Debugging with Humility

Back when I was in university, I was working as a software engineering student at Intel. At any given point, there was a real software engineer that was my responsible adult. It so happened that I was lucky to work with several engineers and got to experience different approaches to programming.

One of these engineers did something I remember to this day. I often needed his help to solve one bug or another, and ask him to come over and take a look. “I’m getting a weird compilation error…” I would say. He would gladly come over and help. I would start to explain, “I was trying to add an import for the boost library when I —”.

“May I?”, He would cut me off and gesture toward the keyboard, asking if he could take over. I’d nod to agree and continue, “I tried adding the library to gcc so it could find the headers, but —”

“Give me a minute, okay?”, he would cut me off again.

After a few minutes, he would, without fail, find the bug. But even though he helped me, I couldn’t help but feel angry. Why didn’t he listen? Why didn’t he care to hear my attempts at fixing the bug?

Fast forward five years. I was working at a different place, leading a small team building a web application. One of the programmers in my team called me up to consult about a bug. She showed me her code and started to explain the behavior she encountered. It sounded pretty simple and I was pretty sure I could solve it if I could zoom around the code freely for a minute or two. “May I?”, I said. She started laughing and said “When you say that, I know you mean business.”

Many programmers are familiar, consciously or not, with the stages of debugging:

The Six Stages of Debugging

  1. That can’t happen.
  2. That doesn’t happen on my machine.
  3. That shouldn’t happen.
  4. Why is that happening?
  5. Oh, I see.
  6. How did that ever work?

I think the most interesting transition is between the third and fourth stages. The first three stages are a mixture of denial and self delusion. This transition is the understanding that one of your assumptions is wrong. It is the acceptance that in the battle between reality and our thoughts, reality wins.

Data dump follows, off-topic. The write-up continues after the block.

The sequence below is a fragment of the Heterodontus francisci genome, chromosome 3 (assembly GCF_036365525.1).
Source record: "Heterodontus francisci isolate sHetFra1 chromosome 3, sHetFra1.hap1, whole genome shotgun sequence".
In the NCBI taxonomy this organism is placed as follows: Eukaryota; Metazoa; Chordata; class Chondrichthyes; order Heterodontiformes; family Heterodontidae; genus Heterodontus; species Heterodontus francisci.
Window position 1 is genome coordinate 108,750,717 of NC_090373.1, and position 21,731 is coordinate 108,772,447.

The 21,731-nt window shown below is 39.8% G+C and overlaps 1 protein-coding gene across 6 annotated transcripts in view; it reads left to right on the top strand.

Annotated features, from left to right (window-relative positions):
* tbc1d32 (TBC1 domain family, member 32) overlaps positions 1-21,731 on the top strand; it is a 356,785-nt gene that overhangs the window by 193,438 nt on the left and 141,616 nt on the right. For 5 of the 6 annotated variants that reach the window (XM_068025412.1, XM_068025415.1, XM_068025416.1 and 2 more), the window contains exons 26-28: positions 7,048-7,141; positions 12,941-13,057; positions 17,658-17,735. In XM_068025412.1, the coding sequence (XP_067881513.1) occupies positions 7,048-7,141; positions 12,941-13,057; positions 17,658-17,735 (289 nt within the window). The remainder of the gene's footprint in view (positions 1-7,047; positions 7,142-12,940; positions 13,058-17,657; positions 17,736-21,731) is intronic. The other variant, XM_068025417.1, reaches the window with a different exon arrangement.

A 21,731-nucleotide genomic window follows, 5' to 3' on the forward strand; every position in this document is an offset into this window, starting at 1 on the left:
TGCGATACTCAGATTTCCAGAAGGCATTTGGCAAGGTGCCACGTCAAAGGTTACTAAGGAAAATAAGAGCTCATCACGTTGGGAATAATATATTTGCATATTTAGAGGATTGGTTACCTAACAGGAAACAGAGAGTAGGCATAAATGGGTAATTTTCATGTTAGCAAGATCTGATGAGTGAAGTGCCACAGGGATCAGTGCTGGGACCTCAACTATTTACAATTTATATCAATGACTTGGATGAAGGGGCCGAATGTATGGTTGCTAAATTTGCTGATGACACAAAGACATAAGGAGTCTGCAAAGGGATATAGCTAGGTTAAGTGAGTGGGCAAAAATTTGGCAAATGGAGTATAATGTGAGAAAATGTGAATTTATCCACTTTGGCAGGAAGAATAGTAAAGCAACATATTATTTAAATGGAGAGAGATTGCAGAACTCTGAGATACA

Why did I ignore my teammate? Why did I perpetuate the behavior that made me mad when a senior engineer directed it at me? The realization that I do this often caught me by surprise. I tried to understand what internal motivation is causing me to behave this way. I came to the conclusion that when you’re helping someone in the first three stages, there is a 100% guarantee that they will lie to you. Not intentionally, of course. But one of their assumptions is false. It feels easier to just see the problem firsthand, perhaps lacking the falsehood that is preventing them from figuring out what’s wrong.

Ignoring a person completely is obviously not the correct way to handle this situation. Fortunately, realizing you have a problem is the first step in quitting. When I help others, I try to be explicit about my suspicions: “You are claiming that this shouldn’t happen. Obviously, it can. I want to try to reproduce this bug myself, to make sure one of your assumptions is not covering up the problem here”. If this course of action reveals the bug - great. If not, we can now put our heads together and try to understand what wrong assumption are we both sharing.

More importantly, whenever I ask for help these days, I try to be consciously aware to not infect the other person before they get to see the behavior themselves. Even after that, I try to minimize the perceived correctness of my previous efforts to solve this bug. I try to phrase myself in non-conclusive ways such as “I tried adding the library to gcc and it didn’t seem to work, but I may have done that wrong. If you think it’s in the right direction, you can try it yourself. I think there is a problem with version compatibility, but I’m not sure”. Phrasing yourself this way allows the other person to more easily question your assumptions and methods, which will generally lead to move from this shouldn’t happen to why is this happening?

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Thanks to Hannan Aharonov, Ram Rachum and Shachar Ohana for reading drafts of this.

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